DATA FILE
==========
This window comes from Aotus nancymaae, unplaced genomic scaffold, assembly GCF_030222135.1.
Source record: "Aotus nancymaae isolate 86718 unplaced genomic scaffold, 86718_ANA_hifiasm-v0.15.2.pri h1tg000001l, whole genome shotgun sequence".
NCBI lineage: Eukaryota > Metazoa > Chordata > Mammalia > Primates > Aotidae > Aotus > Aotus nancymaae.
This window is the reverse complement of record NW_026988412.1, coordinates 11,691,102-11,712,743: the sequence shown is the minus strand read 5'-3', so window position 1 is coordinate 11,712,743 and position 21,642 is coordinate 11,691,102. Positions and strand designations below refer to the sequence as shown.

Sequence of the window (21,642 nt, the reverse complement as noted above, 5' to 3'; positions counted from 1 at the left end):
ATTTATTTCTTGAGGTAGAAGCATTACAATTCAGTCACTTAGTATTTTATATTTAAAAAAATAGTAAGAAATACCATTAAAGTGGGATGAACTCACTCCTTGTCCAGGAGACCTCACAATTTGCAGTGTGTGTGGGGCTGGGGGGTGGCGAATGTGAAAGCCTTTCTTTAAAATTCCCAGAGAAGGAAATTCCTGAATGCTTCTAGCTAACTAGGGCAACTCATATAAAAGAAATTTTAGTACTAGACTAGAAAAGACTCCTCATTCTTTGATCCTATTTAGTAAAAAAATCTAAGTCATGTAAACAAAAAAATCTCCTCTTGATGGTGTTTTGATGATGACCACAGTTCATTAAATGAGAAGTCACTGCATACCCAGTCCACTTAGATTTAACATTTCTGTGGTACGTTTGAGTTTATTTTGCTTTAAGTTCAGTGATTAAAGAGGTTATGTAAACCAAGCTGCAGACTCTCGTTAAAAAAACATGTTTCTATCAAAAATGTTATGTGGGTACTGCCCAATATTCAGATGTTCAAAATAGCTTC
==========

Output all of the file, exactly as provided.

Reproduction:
This window comes from Aotus nancymaae, unplaced genomic scaffold, assembly GCF_030222135.1.
Source record: "Aotus nancymaae isolate 86718 unplaced genomic scaffold, 86718_ANA_hifiasm-v0.15.2.pri h1tg000001l, whole genome shotgun sequence".
NCBI lineage: Eukaryota > Metazoa > Chordata > Mammalia > Primates > Aotidae > Aotus > Aotus nancymaae.
This window is the reverse complement of record NW_026988412.1, coordinates 11,691,102-11,712,743: the sequence shown is the minus strand read 5'-3', so window position 1 is coordinate 11,712,743 and position 21,642 is coordinate 11,691,102. Positions and strand designations below refer to the sequence as shown.

Sequence of the window (21,642 nt, the reverse complement as noted above, 5' to 3'; positions counted from 1 at the left end):
ATTTATTTCTTGAGGTAGAAGCATTACAATTCAGTCACTTAGTATTTTATATTTAAAAAAATAGTAAGAAATACCATTAAAGTGGGATGAACTCACTCCTTGTCCAGGAGACCTCACAATTTGCAGTGTGTGTGGGGCTGGGGGGTGGCGAATGTGAAAGCCTTTCTTTAAAATTCCCAGAGAAGGAAATTCCTGAATGCTTCTAGCTAACTAGGGCAACTCATATAAAAGAAATTTTAGTACTAGACTAGAAAAGACTCCTCATTCTTTGATCCTATTTAGTAAAAAAATCTAAGTCATGTAAACAAAAAAATCTCCTCTTGATGGTGTTTTGATGATGACCACAGTTCATTAAATGAGAAGTCACTGCATACCCAGTCCACTTAGATTTAACATTTCTGTGGTACGTTTGAGTTTATTTTGCTTTAAGTTCAGTGATTAAAGAGGTTATGTAAACCAAGCTGCAGACTCTCGTTAAAAAAACATGTTTCTATCAAAAATGTTATGTGGGTACTGCCCAATATTCAGATGTTCAAAATAGCTTC